The Ayes of Texas
Referendums held in special districts permit multimillion-dollar bonds to be issued based on the casting of a single vote.
Voting has iconic status in the United States: It is fundamental to democratic decision making. But it can be abused, especially when it comes to disposing of public decisions through referendum, where the voting process can be misapplied or treated with cynicism. Such a misapplication appears to be occurring in Texas, with considerable implications for local debt finances.
Texas is embroiled in a controversy over the legality of a referendum requirement that means hundreds of millions of dollars of special district bonds can be issued based on the casting of a single vote. The uproar is not so much an illustration of the hypocrisy of the voting mechanism as it is an example of what happens when regularly elected officials avoid responsibility for development in their jurisdictions.
Here's how the system now works in Texas: A developer has a large parcel of vacant land to develop. Any bonds issued to pay for infrastructure on the site must win a referendum. But there are no voters. So the developer (or the host government) plops a crony on the site for a few days to establish residency. A special election is held, and as a result of the vote of the one "resident," the special district is now empowered to sell tax-secured bonds to make improvements on the property.
Development districts have been springing up in Texas like bluebonnets after an April rain. Some 1,600 community development and special districts have been formed and have sold $4 billion in debt. Over the years, the state legislature has invented several types of special districts to meet emerging needs for water, sewer and roads in its urbanizing rural counties.
Most of the special district bonding authority has been used to finance water and road systems in conjunction with developers creating building lots. The improvements in developer-owned land are financed by bonds that are to be paid off from special taxes collected from future homeowners and businesses in the district. These special taxes are usually in the form of added property taxes.
Over the past year, Texas Attorney General Jim Cornyn and several Texas lawmakers have become worried that the loosely drawn referendum requirements used to set up some of the special districts permit those districts to issue large amounts of highly speculative bonds. If the planned developments don't work out--if the bonds are sold and the facilities are put in place and new residents don't show up--the bonds can default. That happened in Texas, Colorado and Nebraska in the 1980s, when several of the Municipal Utility Districts got too far out in front of the demand for new housing.
Fuel has been added to the 2001 bond fire by an insightful series that ran this past June in the Dallas Morning News. The series pointed out the outrageous devices used to get some special district bond issues through the referendum process. In one example, a family of three voted to permit the issuance of $270 million in bonds, a larger issue than ever sold by the city of Dallas. Free rent (and sometimes pay) to oversee the vacant acres were provided to individuals who stayed long enough to establish residency and vote in the bond election.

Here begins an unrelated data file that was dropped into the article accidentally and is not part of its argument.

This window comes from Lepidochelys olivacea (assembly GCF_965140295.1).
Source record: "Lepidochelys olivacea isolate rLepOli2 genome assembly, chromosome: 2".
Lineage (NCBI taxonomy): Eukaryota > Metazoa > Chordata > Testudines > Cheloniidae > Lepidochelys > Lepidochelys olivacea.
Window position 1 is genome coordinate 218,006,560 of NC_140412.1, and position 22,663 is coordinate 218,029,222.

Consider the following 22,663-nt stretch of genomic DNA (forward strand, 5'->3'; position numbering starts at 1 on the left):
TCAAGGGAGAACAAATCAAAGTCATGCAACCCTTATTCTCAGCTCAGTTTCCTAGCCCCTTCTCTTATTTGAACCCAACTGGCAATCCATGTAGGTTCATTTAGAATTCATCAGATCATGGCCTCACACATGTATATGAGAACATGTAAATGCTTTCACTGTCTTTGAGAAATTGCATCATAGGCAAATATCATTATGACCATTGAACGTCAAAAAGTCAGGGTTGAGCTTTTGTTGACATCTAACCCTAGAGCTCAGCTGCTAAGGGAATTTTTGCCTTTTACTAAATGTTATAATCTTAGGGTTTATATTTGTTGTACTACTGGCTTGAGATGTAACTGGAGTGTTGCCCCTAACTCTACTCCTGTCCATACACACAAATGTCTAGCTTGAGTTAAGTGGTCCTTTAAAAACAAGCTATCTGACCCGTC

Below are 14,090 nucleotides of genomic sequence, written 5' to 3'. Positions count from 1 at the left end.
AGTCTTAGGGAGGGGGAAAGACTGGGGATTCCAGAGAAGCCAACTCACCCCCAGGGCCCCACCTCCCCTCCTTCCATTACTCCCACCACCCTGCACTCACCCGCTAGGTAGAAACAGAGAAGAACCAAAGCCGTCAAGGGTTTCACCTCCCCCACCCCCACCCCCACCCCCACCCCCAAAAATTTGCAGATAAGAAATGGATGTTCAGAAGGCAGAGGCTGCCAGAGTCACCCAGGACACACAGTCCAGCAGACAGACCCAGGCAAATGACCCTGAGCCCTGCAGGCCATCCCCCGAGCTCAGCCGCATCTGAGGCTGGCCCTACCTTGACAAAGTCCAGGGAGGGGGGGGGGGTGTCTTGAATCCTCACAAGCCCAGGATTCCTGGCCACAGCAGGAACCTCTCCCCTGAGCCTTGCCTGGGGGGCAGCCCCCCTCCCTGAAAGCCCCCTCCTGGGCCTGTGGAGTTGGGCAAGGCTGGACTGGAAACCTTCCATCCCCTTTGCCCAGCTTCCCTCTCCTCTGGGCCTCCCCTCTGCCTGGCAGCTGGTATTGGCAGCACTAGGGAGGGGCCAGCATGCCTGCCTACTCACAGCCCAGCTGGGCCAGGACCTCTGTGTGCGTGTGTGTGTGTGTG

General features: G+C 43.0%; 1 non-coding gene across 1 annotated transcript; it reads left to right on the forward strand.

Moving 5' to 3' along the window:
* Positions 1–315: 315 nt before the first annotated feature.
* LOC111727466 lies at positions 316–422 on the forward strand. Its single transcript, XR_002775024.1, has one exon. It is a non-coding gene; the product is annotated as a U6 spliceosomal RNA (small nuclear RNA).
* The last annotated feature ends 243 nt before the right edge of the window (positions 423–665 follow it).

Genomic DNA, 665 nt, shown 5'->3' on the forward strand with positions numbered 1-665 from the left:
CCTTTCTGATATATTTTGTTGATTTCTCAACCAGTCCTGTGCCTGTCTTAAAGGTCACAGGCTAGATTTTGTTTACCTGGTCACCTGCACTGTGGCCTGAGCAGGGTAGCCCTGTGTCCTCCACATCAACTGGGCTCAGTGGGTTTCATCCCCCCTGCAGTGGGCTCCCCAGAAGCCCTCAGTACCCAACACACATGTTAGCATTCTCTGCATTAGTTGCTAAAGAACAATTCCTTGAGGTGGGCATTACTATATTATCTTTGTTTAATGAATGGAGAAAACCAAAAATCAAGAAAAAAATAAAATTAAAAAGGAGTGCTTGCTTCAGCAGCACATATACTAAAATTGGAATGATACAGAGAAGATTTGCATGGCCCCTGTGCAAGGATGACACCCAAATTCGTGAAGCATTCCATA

Before waxing "holier than thou" about this miscarriage of the referendum requirement, let's not forget that special taxing districts are a useful tool if applied properly. The Texas muddle appears to be more a matter of letting the general governments--namely the counties- -off the hook in terms of taking responsibility for making development decisions and placing proper limits on the level of taxation and the size and timing of bond issuances.
Other states control special districts differently. They acknowledge that the device is useful in managing the pace of development and making it pay for itself. They also know that these devices work best when carried out by competent, well-financed developers with fiscally prudent projects.
Several common-sense basics would protect the public interest in a special-district debt issuance. There should be disclosure of liabilities to new homeowners and caps on the maximum level of taxes or assessments. New facilities should be paced with the rate of private development. And developers should have their long-term financing lined up and be required to keep their equity invested in the project until sites are sold.
As the districts mature and voters arrive, local control of certain community activities and facilities will likely occur. But the general government and the other special districts, such as school districts, will be responsible for the essential services and will need to expand and upgrade. Pretending that cows will not be replaced by honest-to- goodness voters, who will need and demand government services in urbanizing enclaves, appears to be at the root of the Texas problem.
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